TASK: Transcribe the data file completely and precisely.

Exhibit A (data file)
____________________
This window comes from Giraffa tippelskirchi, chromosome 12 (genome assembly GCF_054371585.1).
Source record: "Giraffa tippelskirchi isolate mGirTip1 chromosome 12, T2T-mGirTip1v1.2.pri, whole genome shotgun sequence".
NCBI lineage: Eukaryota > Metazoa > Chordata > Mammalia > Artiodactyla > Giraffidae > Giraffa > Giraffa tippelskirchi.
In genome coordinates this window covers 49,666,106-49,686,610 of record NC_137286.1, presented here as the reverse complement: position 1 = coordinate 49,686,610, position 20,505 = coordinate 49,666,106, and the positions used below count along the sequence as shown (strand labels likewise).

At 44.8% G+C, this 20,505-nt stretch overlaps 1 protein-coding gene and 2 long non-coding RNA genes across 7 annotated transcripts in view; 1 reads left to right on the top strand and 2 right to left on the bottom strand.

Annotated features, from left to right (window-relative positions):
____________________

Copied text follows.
This window comes from Giraffa tippelskirchi, chromosome 12 (genome assembly GCF_054371585.1).
Source record: "Giraffa tippelskirchi isolate mGirTip1 chromosome 12, T2T-mGirTip1v1.2.pri, whole genome shotgun sequence".
NCBI lineage: Eukaryota > Metazoa > Chordata > Mammalia > Artiodactyla > Giraffidae > Giraffa > Giraffa tippelskirchi.
In genome coordinates this window covers 49,666,106-49,686,610 of record NC_137286.1, presented here as the reverse complement: position 1 = coordinate 49,686,610, position 20,505 = coordinate 49,666,106, and the positions used below count along the sequence as shown (strand labels likewise).

At 44.8% G+C, this 20,505-nt stretch overlaps 1 protein-coding gene and 2 long non-coding RNA genes across 7 annotated transcripts in view; 1 reads left to right on the top strand and 2 right to left on the bottom strand.

Annotated features, from left to right (window-relative positions):